Before Monday, the last time Brandon McCarthy faced a batter was Sept. 5, when Erick Aybar lined a ball off McCarthy's head. A skull fracture, brain contusion, epidural hemorrhage and two hours of surgery followed, making it one of the most gruesome things to happen on a baseball field in 2012.
McCarthy took a big step toward game action Monday: facing live hitters with his new team, the Arizona Diamondbacks. McCarthy, one of the funniest baseball players on Twitter, wasn't cracking jokes about this.
From MLB.com's Steve Gilbert:
"It honestly is completely normal," McCarthy said. "Anything you would have thought might have been there wasn't. I was more nervous about where my command was at, where my stuff was at."
So no apprehension?
"There's that thought of, 'Is something going to happen? The first time they swing, are you going to duck for cover and run for center?'" McCarthy said. "But it really wasn't there. I threw the first pitch, he didn't swing and it was, 'Oh, this is easy, let's go back and do this again.'"
D-backs general manager Kevin Towers says he expects McCarthy to be one of the team's top starters this season, and with what he saw Monday, Towers says McCarthy is on track for that:
Cubs trade Tony Campana to Diamondbacks: The Chicago Cubs sent speedy Tony Campana and his inconsistent bat to the Diamondbacks, a move that seemed probable for the Cubs last week when the they designated Campana, a fan favorite, for assignment.
In return, the Cubs received two 17-year-old pitching prospects from Venezuela: Erick Leal and Jesus Castillo.
Last week, the Chicago Tribune quoted young Cubs slugger Anthony Rizzo saying that Campana needed a fresh start:
"He’s a good player and he’ll be pretty successful. I know everyone over here is pulling for him. Right now, I just think our team isn’t the fit for him, to be honest. We need more power instead of speed, I think."
Campana stole 30 bases with the Cubs last season, but managed only .264/.308/.299 at the plate.
Soriano wants a winner, and hopes it's with Cubs: Speaking of the Cubs, outfielder Alfonso Soriano is thinking "win now or leave."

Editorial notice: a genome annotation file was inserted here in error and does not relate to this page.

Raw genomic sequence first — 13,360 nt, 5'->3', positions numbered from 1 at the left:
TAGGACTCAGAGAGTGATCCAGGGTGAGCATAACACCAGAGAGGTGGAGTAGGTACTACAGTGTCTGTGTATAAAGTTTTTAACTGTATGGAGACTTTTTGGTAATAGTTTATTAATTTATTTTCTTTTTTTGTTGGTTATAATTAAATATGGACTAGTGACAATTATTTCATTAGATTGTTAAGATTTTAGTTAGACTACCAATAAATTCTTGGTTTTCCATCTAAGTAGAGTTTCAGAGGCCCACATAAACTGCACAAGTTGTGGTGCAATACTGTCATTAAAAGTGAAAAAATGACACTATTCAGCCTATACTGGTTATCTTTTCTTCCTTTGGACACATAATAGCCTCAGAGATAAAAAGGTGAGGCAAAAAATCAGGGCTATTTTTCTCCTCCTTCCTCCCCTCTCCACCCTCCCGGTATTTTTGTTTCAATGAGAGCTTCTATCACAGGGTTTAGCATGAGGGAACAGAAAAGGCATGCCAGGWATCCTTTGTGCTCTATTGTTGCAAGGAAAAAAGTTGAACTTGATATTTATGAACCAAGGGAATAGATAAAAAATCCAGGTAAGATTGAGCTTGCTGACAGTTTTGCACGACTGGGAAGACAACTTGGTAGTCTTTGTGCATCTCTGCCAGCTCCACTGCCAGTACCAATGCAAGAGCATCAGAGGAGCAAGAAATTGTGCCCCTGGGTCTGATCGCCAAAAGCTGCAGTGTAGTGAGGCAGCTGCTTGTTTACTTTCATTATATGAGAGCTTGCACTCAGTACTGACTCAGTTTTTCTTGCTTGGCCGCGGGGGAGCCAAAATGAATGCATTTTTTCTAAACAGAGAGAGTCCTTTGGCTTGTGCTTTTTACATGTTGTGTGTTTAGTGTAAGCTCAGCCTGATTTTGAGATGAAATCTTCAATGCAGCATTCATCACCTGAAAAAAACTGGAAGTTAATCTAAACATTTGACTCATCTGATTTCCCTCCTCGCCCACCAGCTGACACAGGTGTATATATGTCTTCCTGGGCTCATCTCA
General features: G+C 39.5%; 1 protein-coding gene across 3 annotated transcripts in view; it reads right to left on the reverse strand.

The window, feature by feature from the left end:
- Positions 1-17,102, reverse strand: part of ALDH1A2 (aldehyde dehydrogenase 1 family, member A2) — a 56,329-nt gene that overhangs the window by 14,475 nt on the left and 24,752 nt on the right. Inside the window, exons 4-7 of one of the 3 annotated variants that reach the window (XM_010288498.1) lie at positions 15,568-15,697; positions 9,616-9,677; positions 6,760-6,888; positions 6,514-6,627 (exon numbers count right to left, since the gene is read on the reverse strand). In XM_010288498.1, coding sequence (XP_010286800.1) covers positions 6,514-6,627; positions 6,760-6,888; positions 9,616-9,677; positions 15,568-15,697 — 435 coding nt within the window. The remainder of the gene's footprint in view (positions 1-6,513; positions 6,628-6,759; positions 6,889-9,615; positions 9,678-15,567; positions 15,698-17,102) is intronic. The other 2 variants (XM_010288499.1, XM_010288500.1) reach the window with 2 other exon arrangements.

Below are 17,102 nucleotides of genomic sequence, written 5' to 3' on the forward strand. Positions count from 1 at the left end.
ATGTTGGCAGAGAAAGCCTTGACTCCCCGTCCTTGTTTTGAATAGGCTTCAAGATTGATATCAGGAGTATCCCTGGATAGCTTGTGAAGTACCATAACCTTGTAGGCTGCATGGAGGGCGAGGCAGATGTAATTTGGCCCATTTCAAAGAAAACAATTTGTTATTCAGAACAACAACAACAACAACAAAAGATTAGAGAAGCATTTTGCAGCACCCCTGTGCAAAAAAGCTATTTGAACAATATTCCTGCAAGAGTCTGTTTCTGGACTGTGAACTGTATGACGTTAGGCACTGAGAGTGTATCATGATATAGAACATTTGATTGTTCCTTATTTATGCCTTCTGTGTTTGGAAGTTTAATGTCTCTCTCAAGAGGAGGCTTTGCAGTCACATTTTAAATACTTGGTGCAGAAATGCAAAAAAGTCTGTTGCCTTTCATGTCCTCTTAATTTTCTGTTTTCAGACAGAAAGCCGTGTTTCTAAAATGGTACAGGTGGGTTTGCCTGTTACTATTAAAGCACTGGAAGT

Sounds like Soriano, he of the eight-year, $136 million contract, isn't going to settle for another 101 losses like in 2012. If things start on that pace again, he's likely to make a "Contender or Bust" sign and hitchhike out of town.
From Carrie Muskat at MLB.com:
"At my age, I don't want to be part of a losing team," Soriano said. "I hope we start good and everybody stays healthy and we send a message, because I believe in this team and the people we've got. My point is, I signed here to win the World Series, I don't want to go somewhere else and win. If we have a bad start, I have to think about moving somewhere else. I only have two years left in my career."
Cubs RHP Matt Garza to undergo MRI: Even more Cubs news, following up a note from Monday: Matt Garza will get an MRI to see how severe his side injury is. Garza, who missed the final two months of 2012 with an elbow injury, re-injured himself on his first day back.
The Cubs initially called Garza's injury a ''mild strain'' but general manager Jed Hoyer said Monday that the right-hander will undergo further tests so team doctors will have a better sense of how long Garza will be sidelined.
''The good news is his arm felt really strong,'' Hoyer said. ''It's unfortunate and it's going to set him back a little bit. But we're still really confident. Our concern was with the elbow injury that shut him down last year.''
If Soriano has any chance of fulfilling his World Series dreams in Chicago this year, Garza will need to be on his A-game — and probably also needs to go about 35-2.
Tweet of the Day: Boston Red Sox catcher Mike Napoli tells teammate Will Middlebrooks to step his culinary game up.
Learn to cook RT @middlebrooks: What are the best restaurants in Fort Myers???
— Mike Napoli (@MikeNapoli25) February 18, 2013
Photo of the Day: Atlanta Braves closer Craig Kimbrel nailed his first hole-in-one Monday at Chipper Jones' and Tim Hudson's charity golf tournament. It was a 177-yarder, into the wind.
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